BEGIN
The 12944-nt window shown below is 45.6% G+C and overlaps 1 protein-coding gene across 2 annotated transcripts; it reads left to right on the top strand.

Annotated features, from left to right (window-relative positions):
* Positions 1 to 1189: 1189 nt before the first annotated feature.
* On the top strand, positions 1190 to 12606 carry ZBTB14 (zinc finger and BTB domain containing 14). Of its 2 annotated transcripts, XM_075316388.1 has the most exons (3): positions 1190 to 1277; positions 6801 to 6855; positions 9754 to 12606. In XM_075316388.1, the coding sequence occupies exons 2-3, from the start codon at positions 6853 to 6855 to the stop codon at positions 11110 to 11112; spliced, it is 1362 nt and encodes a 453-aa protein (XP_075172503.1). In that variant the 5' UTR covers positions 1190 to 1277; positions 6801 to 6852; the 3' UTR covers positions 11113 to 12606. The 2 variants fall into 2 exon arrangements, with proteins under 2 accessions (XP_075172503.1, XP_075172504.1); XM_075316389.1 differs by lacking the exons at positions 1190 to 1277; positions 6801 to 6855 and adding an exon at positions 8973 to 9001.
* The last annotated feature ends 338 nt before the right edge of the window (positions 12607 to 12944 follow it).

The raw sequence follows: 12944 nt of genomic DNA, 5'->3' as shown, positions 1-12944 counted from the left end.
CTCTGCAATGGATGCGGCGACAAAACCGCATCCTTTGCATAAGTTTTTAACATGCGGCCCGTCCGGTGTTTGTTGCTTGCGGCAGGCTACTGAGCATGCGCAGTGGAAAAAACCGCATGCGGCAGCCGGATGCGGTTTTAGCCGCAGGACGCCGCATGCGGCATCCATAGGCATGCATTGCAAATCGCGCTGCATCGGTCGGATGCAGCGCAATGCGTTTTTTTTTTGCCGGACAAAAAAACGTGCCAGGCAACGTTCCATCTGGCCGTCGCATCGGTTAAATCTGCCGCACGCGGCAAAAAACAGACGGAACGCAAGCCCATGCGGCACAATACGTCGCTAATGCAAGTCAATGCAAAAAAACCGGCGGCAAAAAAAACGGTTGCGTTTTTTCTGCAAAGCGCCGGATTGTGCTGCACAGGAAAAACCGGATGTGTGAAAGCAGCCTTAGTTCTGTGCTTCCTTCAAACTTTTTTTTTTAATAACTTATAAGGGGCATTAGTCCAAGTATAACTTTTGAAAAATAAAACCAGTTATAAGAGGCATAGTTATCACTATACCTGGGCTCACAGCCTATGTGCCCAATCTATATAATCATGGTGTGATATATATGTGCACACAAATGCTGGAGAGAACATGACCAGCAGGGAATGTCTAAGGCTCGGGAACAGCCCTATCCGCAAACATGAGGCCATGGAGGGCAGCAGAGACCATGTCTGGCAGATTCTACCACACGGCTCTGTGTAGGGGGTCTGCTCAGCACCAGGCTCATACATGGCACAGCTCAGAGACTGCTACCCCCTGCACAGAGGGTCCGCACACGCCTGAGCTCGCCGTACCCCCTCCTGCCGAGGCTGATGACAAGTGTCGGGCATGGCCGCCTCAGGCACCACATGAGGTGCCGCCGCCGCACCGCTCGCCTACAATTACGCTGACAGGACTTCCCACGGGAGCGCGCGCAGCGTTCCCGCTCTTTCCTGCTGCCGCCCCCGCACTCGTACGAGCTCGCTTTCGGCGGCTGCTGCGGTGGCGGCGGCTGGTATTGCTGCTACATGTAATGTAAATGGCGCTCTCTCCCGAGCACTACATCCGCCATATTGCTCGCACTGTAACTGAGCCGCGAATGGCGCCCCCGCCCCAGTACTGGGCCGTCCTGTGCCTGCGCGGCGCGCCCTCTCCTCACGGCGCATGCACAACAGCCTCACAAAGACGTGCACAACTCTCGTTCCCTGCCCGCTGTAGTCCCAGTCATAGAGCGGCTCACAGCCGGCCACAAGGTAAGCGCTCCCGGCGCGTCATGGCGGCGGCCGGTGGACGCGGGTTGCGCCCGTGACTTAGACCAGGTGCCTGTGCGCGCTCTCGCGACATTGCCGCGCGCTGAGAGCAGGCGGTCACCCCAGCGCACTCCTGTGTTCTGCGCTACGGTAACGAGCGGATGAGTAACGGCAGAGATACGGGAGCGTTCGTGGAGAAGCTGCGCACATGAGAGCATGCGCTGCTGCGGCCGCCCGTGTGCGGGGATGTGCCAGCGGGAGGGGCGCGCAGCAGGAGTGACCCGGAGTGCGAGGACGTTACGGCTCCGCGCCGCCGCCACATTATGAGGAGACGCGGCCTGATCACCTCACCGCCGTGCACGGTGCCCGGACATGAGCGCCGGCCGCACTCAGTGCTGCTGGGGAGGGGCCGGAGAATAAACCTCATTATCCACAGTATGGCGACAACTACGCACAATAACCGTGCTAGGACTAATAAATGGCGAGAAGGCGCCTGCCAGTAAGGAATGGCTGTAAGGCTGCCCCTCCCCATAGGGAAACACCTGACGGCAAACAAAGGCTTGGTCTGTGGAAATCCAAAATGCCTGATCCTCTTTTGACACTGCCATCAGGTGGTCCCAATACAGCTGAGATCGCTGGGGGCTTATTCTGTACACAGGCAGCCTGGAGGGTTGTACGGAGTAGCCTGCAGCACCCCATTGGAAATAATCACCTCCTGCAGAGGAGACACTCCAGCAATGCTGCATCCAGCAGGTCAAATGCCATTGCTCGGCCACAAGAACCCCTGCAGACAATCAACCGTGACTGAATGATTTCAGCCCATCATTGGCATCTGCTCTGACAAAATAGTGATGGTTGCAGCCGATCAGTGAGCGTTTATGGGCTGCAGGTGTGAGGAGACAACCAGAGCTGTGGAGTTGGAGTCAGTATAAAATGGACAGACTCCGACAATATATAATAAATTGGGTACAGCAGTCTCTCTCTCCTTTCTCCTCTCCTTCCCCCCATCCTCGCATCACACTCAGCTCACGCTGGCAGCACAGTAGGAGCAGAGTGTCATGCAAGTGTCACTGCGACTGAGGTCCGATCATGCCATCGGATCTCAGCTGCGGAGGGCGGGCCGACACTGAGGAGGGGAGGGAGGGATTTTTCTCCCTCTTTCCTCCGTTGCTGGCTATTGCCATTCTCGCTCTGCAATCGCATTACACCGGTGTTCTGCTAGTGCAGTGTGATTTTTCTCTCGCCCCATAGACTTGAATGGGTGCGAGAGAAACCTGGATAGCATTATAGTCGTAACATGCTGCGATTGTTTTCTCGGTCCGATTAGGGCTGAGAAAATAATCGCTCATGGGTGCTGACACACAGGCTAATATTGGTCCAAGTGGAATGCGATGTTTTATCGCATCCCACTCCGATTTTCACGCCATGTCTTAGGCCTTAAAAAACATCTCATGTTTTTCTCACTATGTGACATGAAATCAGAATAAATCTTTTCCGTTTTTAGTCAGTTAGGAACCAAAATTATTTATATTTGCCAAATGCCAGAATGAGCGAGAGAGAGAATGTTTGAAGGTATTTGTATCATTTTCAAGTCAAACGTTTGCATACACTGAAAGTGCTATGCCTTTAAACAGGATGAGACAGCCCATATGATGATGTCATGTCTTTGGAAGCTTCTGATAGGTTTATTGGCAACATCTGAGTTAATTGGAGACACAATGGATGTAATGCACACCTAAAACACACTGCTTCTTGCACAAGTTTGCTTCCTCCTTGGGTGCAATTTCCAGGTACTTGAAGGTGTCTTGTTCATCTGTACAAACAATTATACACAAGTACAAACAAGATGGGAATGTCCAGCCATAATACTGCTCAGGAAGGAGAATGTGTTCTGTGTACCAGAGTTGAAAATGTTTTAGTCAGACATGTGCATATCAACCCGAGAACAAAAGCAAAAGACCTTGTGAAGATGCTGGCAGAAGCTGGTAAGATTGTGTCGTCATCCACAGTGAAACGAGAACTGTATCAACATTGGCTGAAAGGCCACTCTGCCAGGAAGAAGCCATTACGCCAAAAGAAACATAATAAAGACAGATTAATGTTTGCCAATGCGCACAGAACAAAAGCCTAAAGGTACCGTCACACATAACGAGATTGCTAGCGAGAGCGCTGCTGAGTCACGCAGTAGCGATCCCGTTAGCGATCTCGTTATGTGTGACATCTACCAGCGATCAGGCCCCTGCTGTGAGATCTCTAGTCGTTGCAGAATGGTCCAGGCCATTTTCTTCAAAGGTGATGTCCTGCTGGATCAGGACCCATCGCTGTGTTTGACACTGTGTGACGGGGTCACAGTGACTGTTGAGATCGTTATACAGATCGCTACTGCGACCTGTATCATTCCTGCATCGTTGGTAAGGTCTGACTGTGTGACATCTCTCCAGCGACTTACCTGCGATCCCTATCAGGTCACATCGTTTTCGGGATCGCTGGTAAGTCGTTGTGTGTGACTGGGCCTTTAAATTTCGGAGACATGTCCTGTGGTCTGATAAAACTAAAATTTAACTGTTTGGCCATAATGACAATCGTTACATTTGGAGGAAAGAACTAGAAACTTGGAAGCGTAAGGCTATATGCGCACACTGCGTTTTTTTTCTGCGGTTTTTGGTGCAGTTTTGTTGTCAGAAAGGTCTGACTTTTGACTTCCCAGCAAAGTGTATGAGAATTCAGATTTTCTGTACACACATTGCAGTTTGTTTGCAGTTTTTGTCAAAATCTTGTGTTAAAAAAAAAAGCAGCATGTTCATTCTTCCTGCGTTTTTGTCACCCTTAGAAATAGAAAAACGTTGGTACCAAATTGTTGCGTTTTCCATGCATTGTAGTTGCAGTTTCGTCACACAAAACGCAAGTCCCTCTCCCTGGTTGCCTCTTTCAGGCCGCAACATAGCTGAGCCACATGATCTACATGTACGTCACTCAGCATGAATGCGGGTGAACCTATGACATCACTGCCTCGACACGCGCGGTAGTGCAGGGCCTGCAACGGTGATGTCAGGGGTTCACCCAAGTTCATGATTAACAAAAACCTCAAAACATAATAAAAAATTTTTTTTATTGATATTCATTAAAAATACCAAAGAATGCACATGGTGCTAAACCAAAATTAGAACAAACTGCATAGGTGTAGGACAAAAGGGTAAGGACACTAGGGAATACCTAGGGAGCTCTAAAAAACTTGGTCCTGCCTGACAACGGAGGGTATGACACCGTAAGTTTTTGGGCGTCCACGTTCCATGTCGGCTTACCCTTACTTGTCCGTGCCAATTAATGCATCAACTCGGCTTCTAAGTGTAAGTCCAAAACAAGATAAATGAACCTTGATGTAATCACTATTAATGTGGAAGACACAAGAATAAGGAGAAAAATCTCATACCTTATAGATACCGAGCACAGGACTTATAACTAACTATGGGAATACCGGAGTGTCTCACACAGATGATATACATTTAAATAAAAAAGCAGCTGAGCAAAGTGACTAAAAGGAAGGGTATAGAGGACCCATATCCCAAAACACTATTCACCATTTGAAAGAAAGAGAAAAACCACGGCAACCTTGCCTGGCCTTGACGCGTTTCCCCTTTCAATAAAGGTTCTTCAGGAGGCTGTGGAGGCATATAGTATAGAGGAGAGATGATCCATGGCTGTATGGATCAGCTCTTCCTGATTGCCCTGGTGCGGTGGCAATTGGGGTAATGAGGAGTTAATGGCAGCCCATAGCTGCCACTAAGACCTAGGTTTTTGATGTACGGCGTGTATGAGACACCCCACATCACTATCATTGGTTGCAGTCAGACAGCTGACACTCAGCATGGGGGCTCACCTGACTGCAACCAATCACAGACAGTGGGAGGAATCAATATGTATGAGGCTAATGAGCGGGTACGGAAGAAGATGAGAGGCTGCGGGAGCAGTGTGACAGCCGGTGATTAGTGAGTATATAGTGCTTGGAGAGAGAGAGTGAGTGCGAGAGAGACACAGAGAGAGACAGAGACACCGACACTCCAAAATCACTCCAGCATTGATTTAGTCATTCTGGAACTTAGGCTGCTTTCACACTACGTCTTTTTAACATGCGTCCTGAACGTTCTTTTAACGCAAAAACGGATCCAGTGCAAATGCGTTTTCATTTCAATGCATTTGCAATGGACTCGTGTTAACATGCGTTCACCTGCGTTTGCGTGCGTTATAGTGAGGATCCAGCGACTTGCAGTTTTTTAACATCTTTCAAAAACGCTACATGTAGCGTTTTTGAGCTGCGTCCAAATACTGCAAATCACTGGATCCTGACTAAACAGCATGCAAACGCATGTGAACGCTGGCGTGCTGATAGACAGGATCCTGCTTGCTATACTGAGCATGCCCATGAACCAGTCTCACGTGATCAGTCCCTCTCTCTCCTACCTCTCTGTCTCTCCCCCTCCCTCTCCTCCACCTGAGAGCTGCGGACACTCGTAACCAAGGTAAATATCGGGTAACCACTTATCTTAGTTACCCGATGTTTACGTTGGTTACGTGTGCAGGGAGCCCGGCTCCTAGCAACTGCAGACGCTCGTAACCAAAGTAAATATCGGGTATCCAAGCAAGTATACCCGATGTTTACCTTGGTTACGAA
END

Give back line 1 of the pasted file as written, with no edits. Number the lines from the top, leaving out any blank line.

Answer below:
The 12944-nt window shown below is 45.6% G+C and overlaps 1 protein-coding gene across 2 annotated transcripts; it reads left to right on the top strand.